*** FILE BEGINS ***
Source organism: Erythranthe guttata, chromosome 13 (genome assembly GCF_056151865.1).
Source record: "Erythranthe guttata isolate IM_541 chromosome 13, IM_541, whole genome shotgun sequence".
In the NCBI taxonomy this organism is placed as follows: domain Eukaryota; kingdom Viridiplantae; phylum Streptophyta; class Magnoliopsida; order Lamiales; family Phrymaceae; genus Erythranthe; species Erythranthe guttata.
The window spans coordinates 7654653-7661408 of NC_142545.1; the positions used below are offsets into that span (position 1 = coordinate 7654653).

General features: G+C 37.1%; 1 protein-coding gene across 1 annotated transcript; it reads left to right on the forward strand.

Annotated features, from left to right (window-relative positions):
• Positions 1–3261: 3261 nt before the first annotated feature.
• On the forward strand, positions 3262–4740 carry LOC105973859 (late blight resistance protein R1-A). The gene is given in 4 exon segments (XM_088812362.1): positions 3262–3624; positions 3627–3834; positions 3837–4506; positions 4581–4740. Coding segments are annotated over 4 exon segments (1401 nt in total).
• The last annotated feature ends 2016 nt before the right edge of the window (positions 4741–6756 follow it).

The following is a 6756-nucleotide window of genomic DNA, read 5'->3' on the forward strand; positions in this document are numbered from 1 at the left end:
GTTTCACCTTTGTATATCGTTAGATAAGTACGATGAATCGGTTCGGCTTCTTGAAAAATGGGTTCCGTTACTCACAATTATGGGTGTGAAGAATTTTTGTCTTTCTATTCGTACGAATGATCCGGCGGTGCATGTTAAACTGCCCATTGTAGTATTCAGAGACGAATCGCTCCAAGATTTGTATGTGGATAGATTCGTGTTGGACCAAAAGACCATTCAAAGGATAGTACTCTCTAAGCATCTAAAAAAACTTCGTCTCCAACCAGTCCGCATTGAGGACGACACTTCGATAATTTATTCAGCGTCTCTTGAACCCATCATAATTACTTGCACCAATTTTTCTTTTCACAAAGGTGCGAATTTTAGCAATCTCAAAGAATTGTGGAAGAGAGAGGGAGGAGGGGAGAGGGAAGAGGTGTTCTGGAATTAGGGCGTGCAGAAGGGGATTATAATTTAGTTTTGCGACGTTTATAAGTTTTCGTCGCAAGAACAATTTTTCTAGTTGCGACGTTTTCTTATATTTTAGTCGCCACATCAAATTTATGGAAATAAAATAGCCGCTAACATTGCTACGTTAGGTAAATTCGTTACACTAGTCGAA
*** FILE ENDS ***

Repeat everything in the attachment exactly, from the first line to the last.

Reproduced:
Source organism: Erythranthe guttata, chromosome 13 (genome assembly GCF_056151865.1).
Source record: "Erythranthe guttata isolate IM_541 chromosome 13, IM_541, whole genome shotgun sequence".
In the NCBI taxonomy this organism is placed as follows: domain Eukaryota; kingdom Viridiplantae; phylum Streptophyta; class Magnoliopsida; order Lamiales; family Phrymaceae; genus Erythranthe; species Erythranthe guttata.
The window spans coordinates 7654653-7661408 of NC_142545.1; the positions used below are offsets into that span (position 1 = coordinate 7654653).

General features: G+C 37.1%; 1 protein-coding gene across 1 annotated transcript; it reads left to right on the forward strand.

Annotated features, from left to right (window-relative positions):
• Positions 1–3261: 3261 nt before the first annotated feature.
• On the forward strand, positions 3262–4740 carry LOC105973859 (late blight resistance protein R1-A). The gene is given in 4 exon segments (XM_088812362.1): positions 3262–3624; positions 3627–3834; positions 3837–4506; positions 4581–4740. Coding segments are annotated over 4 exon segments (1401 nt in total).
• The last annotated feature ends 2016 nt before the right edge of the window (positions 4741–6756 follow it).

The following is a 6756-nucleotide window of genomic DNA, read 5'->3' on the forward strand; positions in this document are numbered from 1 at the left end:
GTTTCACCTTTGTATATCGTTAGATAAGTACGATGAATCGGTTCGGCTTCTTGAAAAATGGGTTCCGTTACTCACAATTATGGGTGTGAAGAATTTTTGTCTTTCTATTCGTACGAATGATCCGGCGGTGCATGTTAAACTGCCCATTGTAGTATTCAGAGACGAATCGCTCCAAGATTTGTATGTGGATAGATTCGTGTTGGACCAAAAGACCATTCAAAGGATAGTACTCTCTAAGCATCTAAAAAAACTTCGTCTCCAACCAGTCCGCATTGAGGACGACACTTCGATAATTTATTCAGCGTCTCTTGAACCCATCATAATTACTTGCACCAATTTTTCTTTTCACAAAGGTGCGAATTTTAGCAATCTCAAAGAATTGTGGAAGAGAGAGGGAGGAGGGGAGAGGGAAGAGGTGTTCTGGAATTAGGGCGTGCAGAAGGGGATTATAATTTAGTTTTGCGACGTTTATAAGTTTTCGTCGCAAGAACAATTTTTCTAGTTGCGACGTTTTCTTATATTTTAGTCGCCACATCAAATTTATGGAAATAAAATAGCCGCTAACATTGCTACGTTAGGTAAATTCGTTACACTAGTCGAA